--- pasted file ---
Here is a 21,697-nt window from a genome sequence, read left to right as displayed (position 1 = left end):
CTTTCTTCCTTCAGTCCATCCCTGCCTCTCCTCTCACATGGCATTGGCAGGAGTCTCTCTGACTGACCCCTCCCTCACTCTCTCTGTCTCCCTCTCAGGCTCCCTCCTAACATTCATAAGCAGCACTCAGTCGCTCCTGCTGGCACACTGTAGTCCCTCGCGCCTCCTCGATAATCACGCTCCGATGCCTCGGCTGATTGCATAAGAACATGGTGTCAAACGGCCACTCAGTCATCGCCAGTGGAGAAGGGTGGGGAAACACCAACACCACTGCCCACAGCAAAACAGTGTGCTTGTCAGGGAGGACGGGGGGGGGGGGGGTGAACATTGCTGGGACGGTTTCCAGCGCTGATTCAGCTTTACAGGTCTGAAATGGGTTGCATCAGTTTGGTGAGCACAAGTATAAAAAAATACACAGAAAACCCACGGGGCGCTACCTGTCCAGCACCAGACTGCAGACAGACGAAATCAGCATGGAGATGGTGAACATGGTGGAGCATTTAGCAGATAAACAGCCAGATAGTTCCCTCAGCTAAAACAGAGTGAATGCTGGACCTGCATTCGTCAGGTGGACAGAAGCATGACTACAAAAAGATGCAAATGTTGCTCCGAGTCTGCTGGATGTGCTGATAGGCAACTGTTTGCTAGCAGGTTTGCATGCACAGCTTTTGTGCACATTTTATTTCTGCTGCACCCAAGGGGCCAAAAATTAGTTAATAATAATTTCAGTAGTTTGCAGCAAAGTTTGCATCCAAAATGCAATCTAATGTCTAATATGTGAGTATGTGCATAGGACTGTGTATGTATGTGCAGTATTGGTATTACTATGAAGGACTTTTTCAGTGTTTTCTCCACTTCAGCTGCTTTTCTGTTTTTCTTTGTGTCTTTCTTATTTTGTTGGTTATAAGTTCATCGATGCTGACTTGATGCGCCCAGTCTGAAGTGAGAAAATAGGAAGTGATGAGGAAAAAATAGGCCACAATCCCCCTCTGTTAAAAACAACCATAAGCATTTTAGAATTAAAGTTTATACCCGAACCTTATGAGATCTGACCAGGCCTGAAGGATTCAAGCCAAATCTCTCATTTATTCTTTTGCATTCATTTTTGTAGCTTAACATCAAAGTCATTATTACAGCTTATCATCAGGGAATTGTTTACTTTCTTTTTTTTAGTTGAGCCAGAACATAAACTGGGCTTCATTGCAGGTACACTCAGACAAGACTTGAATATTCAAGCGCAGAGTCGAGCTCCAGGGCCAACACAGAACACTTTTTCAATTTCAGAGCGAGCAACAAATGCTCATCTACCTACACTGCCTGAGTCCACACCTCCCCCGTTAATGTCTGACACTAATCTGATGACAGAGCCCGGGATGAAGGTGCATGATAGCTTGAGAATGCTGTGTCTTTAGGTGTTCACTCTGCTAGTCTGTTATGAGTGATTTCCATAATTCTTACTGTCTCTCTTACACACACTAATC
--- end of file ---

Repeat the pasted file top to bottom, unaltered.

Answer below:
Here is a 21,697-nt window from a genome sequence, read left to right as displayed (position 1 = left end):
CTTTCTTCCTTCAGTCCATCCCTGCCTCTCCTCTCACATGGCATTGGCAGGAGTCTCTCTGACTGACCCCTCCCTCACTCTCTCTGTCTCCCTCTCAGGCTCCCTCCTAACATTCATAAGCAGCACTCAGTCGCTCCTGCTGGCACACTGTAGTCCCTCGCGCCTCCTCGATAATCACGCTCCGATGCCTCGGCTGATTGCATAAGAACATGGTGTCAAACGGCCACTCAGTCATCGCCAGTGGAGAAGGGTGGGGAAACACCAACACCACTGCCCACAGCAAAACAGTGTGCTTGTCAGGGAGGACGGGGGGGGGGGGGGTGAACATTGCTGGGACGGTTTCCAGCGCTGATTCAGCTTTACAGGTCTGAAATGGGTTGCATCAGTTTGGTGAGCACAAGTATAAAAAAATACACAGAAAACCCACGGGGCGCTACCTGTCCAGCACCAGACTGCAGACAGACGAAATCAGCATGGAGATGGTGAACATGGTGGAGCATTTAGCAGATAAACAGCCAGATAGTTCCCTCAGCTAAAACAGAGTGAATGCTGGACCTGCATTCGTCAGGTGGACAGAAGCATGACTACAAAAAGATGCAAATGTTGCTCCGAGTCTGCTGGATGTGCTGATAGGCAACTGTTTGCTAGCAGGTTTGCATGCACAGCTTTTGTGCACATTTTATTTCTGCTGCACCCAAGGGGCCAAAAATTAGTTAATAATAATTTCAGTAGTTTGCAGCAAAGTTTGCATCCAAAATGCAATCTAATGTCTAATATGTGAGTATGTGCATAGGACTGTGTATGTATGTGCAGTATTGGTATTACTATGAAGGACTTTTTCAGTGTTTTCTCCACTTCAGCTGCTTTTCTGTTTTTCTTTGTGTCTTTCTTATTTTGTTGGTTATAAGTTCATCGATGCTGACTTGATGCGCCCAGTCTGAAGTGAGAAAATAGGAAGTGATGAGGAAAAAATAGGCCACAATCCCCCTCTGTTAAAAACAACCATAAGCATTTTAGAATTAAAGTTTATACCCGAACCTTATGAGATCTGACCAGGCCTGAAGGATTCAAGCCAAATCTCTCATTTATTCTTTTGCATTCATTTTTGTAGCTTAACATCAAAGTCATTATTACAGCTTATCATCAGGGAATTGTTTACTTTCTTTTTTTTAGTTGAGCCAGAACATAAACTGGGCTTCATTGCAGGTACACTCAGACAAGACTTGAATATTCAAGCGCAGAGTCGAGCTCCAGGGCCAACACAGAACACTTTTTCAATTTCAGAGCGAGCAACAAATGCTCATCTACCTACACTGCCTGAGTCCACACCTCCCCCGTTAATGTCTGACACTAATCTGATGACAGAGCCCGGGATGAAGGTGCATGATAGCTTGAGAATGCTGTGTCTTTAGGTGTTCACTCTGCTAGTCTGTTATGAGTGATTTCCATAATTCTTACTGTCTCTCTTACACACACTAATC